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April 29, 2020

Voyager News, Voyager Blogs

Time out, but no time off

The current crisis continues to provide a daily test of the resourcefulness of the maritime supply chain. While the economics behind it are diverging wildly depending on which sector is considered, the focus on the environmental agenda is a constant background hum.

That is in part due to the drop in local pollution and carbon emissions from the fall in industrial and transport activity and in part due to the postponement of IMO meetings designed to keep the green agenda moving forwards.

Some of the momentum towards a more sustainable industry that took place 2019 has inevitably been lost but one suspects the dramatic improvements in air emissions this year will serve as an incentive for greater pressure once some kind of normality returns.

What comes next was discussed in a recent Future Fuels Webinar hosted by Lloyd’s List, bringing together speakers to discuss short and long term developments. The first and most pressing is whether Coronavirus has derailed the regulatory agenda?

Christos Chryssakis of class society DNV GL thinks not, rather that the era of government intervention we are currently experiencing might be extended to solving the longer term problem. “In the short term there could be small delays; companies are thinking how to prepare for future and what comes next. In the longer term, the process is not derailed, it might even be accelerated,” he said.
The bunker industry also faces a short versus long term conundrum. As IBIA Director Unni Einemo pointed out, the pandemic is benefitting GHG reductions for all the wrong reasons, with tremendous demand destruction and no clear indication of how long the economic damage will last.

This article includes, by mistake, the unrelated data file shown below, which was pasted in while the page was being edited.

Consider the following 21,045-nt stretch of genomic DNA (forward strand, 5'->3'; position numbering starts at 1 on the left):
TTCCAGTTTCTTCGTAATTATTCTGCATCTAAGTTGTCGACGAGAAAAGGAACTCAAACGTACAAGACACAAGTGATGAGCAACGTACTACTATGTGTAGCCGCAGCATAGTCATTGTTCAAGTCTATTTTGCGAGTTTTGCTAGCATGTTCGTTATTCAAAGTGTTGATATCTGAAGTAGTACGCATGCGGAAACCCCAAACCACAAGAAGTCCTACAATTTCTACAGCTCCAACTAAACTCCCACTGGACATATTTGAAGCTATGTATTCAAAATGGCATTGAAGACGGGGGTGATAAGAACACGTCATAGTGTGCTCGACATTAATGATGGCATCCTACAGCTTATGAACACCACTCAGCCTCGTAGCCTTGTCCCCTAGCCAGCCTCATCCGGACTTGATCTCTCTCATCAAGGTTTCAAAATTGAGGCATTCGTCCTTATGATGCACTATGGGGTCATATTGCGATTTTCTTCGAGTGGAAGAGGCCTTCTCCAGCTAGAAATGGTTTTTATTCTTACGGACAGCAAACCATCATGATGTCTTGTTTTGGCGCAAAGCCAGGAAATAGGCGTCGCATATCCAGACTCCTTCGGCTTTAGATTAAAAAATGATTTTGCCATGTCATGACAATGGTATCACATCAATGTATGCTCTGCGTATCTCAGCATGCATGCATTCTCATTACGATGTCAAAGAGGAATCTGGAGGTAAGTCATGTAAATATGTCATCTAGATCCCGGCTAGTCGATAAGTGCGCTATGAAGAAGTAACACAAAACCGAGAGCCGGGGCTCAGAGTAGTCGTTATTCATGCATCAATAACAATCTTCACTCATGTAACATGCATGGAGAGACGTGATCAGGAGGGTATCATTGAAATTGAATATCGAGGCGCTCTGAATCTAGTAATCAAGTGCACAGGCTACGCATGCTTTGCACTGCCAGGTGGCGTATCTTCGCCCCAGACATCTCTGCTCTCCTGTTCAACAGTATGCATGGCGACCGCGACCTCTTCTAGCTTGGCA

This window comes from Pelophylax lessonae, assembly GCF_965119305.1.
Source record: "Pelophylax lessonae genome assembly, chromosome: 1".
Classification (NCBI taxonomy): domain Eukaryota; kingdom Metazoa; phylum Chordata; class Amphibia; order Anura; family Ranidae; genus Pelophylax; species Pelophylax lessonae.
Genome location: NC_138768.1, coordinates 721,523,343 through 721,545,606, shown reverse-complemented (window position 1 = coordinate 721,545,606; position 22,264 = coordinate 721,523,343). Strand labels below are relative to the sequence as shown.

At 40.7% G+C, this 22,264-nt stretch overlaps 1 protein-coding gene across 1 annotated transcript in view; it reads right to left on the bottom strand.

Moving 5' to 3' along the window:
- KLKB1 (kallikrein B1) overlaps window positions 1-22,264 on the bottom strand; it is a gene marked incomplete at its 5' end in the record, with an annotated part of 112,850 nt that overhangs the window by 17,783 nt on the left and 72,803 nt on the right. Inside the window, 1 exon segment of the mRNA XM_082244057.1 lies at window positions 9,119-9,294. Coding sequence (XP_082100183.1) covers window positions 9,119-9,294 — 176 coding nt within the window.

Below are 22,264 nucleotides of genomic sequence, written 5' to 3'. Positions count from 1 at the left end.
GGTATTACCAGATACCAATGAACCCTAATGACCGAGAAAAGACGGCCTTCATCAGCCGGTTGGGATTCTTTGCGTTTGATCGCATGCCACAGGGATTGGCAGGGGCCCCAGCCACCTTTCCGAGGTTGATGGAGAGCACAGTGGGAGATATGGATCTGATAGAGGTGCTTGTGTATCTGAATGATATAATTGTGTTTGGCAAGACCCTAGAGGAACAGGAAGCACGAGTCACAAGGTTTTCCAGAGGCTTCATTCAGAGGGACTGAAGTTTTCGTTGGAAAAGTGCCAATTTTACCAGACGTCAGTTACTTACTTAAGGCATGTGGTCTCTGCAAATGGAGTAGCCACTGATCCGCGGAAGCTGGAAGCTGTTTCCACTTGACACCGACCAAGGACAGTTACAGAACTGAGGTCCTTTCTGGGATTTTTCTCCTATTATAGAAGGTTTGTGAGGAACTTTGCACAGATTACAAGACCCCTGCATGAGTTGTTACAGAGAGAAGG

“The combination of such a low oil price and companies fighting to survive makes it hard to see the industry move away from oil quickly because alternative energies cost more. High oil prices create a focus on energy efficiency and that is part of the IMO strategy, but in the longer term we need new low and zero carbon fuels and without regulation we won’t get there,” she said.

The Methanol Institute’s Chris Chatterton agreed the transition looks more expensive and longer than first envisaged but also suggested the ‘significant reboot’ that follows the pandemic could have positive aspects in terms of a much greater focus on sustainability. “There is a lot of fall out in the interim but that will promote more investment in bringing cleaner fuels to market.”

A point of agreement is that there is not a single fuel solution, but a staged transition that enables owners to make medium and longer term choices without ending up with stranded assets. Those decisions are driven by different ship types and trades and there need to be a clear distinction between available solutions like LNG and Methanol and future solutions like Hydrogen and Ammonia which are much discussed but some distance from commercial availability.
“There are significant cost challenges with Hydrogen and Ammonia but there are other solutions that can work for the transition without need for huge capital expense. Methanol can be retrofitted at reasonable cost and the additional cost of dual fuel newbuild is negligible said Chatterton. From a price perspective, Methanol has been cheaper than MGO for a decade on an energy equivalent basis.